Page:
Without accusing individuals, he wrote in the summary that various circumstances “conspire to create an organizational insularity that, despite everybody’s best efforts and intentions, requires a reset of expectations, priorities and operational imperatives to rejuvenate itself, catch up with the industry at large, and return to a perception of excellence. That time has come.”

Playing catchup

Mendes then laid out a plan to help BBG’s technology team address operational issues and “catch up to the broadcast industry at large.”

On a broad level, he recommended that the organization consolidate its platforms. “In the engineering arena, this approach will be mostly focused on the usage of shortwave and the pragmatic analysis of its expected lifespan and overall scope of global operations but also will include continued migration to MPEG-4 compression technology and steady introduction of IP transmission protocols. In the IT arena, this process will endeavor to quickly reduce the number of computing and storage platforms.”

He recommended use of server, storage and networking virtualization, emulating other agencies in the government. He said BBG should colocate systems into high-availability data centers with multiple redundancy layers, and eventually should migrate much of its application portfolio into a cloud computing scenario; he pointed out that BBG is already using the cloud in some applications.

He also laid out immediate operational recommendations, starting in the first year with changing the name of the Office of Engineering and Technical Services (to Technology, Services and Innovation); setting up a new organizational and tech management structure; creating an application and database to manage all of the agency’s transmission and content distribution assets; and create a Security, Business Continuity and Disaster Recovery Office.

Also in the first year, he called for a continued migration to MPEG-4 content encoding; an upgrade of the Network Control Center; outsourcing of station operations in Bangkok and Udorn in Thailand; and applying what they learn from that outsourcing to other shortwave operations. (This is the part of the report where Mendes describes “a multi-year strategy for physical asset outsourcing, consolidation within BBG’s network, schedule consolidation with other broadcasters and third-party leasing” to optimize use of SW.)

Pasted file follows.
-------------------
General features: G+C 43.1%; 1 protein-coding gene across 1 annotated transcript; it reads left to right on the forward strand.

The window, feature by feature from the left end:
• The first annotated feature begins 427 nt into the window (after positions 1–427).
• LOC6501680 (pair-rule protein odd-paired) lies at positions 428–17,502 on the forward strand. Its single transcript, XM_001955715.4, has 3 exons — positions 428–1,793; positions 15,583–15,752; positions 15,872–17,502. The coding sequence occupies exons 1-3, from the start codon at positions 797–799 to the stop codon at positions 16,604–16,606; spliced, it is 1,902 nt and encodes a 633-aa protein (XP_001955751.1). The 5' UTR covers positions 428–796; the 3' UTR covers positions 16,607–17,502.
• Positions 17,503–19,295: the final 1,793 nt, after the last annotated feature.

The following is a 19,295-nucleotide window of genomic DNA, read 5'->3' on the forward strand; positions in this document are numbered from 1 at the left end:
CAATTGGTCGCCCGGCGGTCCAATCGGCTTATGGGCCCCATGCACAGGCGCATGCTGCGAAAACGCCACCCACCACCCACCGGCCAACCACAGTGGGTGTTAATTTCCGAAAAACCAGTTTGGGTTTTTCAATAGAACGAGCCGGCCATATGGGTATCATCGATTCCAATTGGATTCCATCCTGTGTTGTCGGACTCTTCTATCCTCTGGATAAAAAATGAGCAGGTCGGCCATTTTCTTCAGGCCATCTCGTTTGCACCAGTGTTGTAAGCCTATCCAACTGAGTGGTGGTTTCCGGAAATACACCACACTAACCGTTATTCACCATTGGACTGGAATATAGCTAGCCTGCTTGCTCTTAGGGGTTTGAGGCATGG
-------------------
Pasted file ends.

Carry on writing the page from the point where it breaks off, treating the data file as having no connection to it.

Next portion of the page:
He recommended a big IT consolidation effort; fixing the IT wiring infrastructure; eliminating single points of failure; implementing a hosted e-mail, IM, conferencing and Blackberry server system; and expanding the use of internal intranet sites.

It’s not clear how many of his goals, if adopted, were accomplished in the last 12 months. He also laid out broader goals for the second year.

Mendes also referenced the BBG’s implementation of a Dalet digital media system; he said that after “substantial initial difficulties associated with poor requirements definition, insufficient budgetary allocations, lack of end-user buy-in and lack of appropriate staff skills, the project has made significant advances and is now progressing at a relatively steady pace,” but said the Dalet project would continue to receive “special attention and scrutiny” because it’s so important to the organization’s mission.

I never met André V. Mendes; indeed I learned only after writing this article that he is a former contributor to Radio World’s sister publication TV Technology. But based on my own limited exposure to the technical people and facilities that support U.S. international broadcasting, his report seems an intelligent discussion of real problems. His comments about engineer morale are poignant.

I can imagine he has upset some apple carts though. Who wants photos of their bad wiring spread around the Internet? And whether Mendes and the staff have the chops to change an entrenched technology culture embedded within a federal bureaucracy is hard to predict. But if you are interested either in U.S. international broadcasting strategy or its technical implementation, it’s fascinating reading.

You can read the report here in PDF form. Note that the report is followed by separate, apparently earlier information about the organization’s technology and new media efforts.

André Mendes replied to this article with comments about his report’s timing and the board’s use of shortwave. Read that here.

Paul McLane is U.S. editor in chief.